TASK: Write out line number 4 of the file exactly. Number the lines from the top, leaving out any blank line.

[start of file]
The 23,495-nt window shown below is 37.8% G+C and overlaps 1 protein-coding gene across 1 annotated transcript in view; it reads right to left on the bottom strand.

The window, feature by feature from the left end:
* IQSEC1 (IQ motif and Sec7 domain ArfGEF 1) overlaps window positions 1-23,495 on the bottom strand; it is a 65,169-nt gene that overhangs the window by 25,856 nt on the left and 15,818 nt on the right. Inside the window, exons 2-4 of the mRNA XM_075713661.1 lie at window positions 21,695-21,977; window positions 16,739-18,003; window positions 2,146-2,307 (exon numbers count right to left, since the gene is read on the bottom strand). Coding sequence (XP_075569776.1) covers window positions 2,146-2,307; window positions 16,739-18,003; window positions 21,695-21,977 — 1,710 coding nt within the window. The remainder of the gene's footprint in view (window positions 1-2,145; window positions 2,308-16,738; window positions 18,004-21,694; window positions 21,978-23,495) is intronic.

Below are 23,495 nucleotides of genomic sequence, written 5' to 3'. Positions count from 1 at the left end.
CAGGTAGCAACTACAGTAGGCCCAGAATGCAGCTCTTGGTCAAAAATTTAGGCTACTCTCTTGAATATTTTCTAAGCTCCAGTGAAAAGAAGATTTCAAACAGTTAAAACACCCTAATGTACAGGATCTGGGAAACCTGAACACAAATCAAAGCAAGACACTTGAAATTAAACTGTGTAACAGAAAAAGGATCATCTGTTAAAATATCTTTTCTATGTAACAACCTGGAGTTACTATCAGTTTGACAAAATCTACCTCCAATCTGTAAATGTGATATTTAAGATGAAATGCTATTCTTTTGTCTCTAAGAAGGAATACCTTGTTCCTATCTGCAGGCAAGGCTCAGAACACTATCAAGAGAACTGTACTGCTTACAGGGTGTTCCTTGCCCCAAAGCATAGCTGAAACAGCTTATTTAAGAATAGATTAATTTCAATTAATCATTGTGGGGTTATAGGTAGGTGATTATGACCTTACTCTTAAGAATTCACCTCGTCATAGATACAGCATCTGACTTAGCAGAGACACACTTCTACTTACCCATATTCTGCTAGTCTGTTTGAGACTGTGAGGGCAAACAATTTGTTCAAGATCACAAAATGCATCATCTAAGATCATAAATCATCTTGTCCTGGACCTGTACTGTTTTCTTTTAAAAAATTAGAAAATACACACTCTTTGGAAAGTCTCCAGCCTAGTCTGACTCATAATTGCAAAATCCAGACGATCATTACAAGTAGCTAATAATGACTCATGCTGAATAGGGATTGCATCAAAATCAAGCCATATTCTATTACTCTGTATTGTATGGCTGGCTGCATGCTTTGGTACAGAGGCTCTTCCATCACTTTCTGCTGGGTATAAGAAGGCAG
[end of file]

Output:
Below are 23,495 nucleotides of genomic sequence, written 5' to 3'. Positions count from 1 at the left end.